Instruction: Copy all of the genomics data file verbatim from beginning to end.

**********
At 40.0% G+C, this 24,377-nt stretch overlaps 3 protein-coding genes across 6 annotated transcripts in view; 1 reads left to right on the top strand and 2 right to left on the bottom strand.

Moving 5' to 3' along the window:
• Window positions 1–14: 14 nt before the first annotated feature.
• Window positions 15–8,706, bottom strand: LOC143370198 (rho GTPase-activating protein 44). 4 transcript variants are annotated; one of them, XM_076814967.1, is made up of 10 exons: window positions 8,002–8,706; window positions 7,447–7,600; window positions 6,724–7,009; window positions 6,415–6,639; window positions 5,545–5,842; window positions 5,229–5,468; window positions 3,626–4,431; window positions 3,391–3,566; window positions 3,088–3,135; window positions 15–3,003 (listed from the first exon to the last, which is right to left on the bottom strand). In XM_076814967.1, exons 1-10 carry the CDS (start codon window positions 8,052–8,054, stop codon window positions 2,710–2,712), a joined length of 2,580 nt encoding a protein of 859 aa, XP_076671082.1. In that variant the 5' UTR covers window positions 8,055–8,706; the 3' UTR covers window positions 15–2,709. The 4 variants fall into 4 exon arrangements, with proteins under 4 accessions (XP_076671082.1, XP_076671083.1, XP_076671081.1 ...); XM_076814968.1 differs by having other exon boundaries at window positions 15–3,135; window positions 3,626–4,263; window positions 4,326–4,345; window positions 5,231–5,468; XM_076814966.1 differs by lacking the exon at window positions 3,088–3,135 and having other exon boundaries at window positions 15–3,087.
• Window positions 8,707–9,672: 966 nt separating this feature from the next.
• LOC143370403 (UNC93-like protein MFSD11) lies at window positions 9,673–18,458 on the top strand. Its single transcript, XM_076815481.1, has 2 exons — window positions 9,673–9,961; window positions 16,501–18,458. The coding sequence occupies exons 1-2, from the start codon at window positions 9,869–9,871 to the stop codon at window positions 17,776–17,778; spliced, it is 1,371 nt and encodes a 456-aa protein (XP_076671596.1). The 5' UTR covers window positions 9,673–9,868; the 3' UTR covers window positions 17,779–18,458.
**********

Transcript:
At 40.0% G+C, this 24,377-nt stretch overlaps 3 protein-coding genes across 6 annotated transcripts in view; 1 reads left to right on the top strand and 2 right to left on the bottom strand.

Moving 5' to 3' along the window:
• Window positions 1–14: 14 nt before the first annotated feature.
• Window positions 15–8,706, bottom strand: LOC143370198 (rho GTPase-activating protein 44). 4 transcript variants are annotated; one of them, XM_076814967.1, is made up of 10 exons: window positions 8,002–8,706; window positions 7,447–7,600; window positions 6,724–7,009; window positions 6,415–6,639; window positions 5,545–5,842; window positions 5,229–5,468; window positions 3,626–4,431; window positions 3,391–3,566; window positions 3,088–3,135; window positions 15–3,003 (listed from the first exon to the last, which is right to left on the bottom strand). In XM_076814967.1, exons 1-10 carry the CDS (start codon window positions 8,052–8,054, stop codon window positions 2,710–2,712), a joined length of 2,580 nt encoding a protein of 859 aa, XP_076671082.1. In that variant the 5' UTR covers window positions 8,055–8,706; the 3' UTR covers window positions 15–2,709. The 4 variants fall into 4 exon arrangements, with proteins under 4 accessions (XP_076671082.1, XP_076671083.1, XP_076671081.1 ...); XM_076814968.1 differs by having other exon boundaries at window positions 15–3,135; window positions 3,626–4,263; window positions 4,326–4,345; window positions 5,231–5,468; XM_076814966.1 differs by lacking the exon at window positions 3,088–3,135 and having other exon boundaries at window positions 15–3,087.
• Window positions 8,707–9,672: 966 nt separating this feature from the next.
• LOC143370403 (UNC93-like protein MFSD11) lies at window positions 9,673–18,458 on the top strand. Its single transcript, XM_076815481.1, has 2 exons — window positions 9,673–9,961; window positions 16,501–18,458. The coding sequence occupies exons 1-2, from the start codon at window positions 9,869–9,871 to the stop codon at window positions 17,776–17,778; spliced, it is 1,371 nt and encodes a 456-aa protein (XP_076671596.1). The 5' UTR covers window positions 9,673–9,868; the 3' UTR covers window positions 17,779–18,458.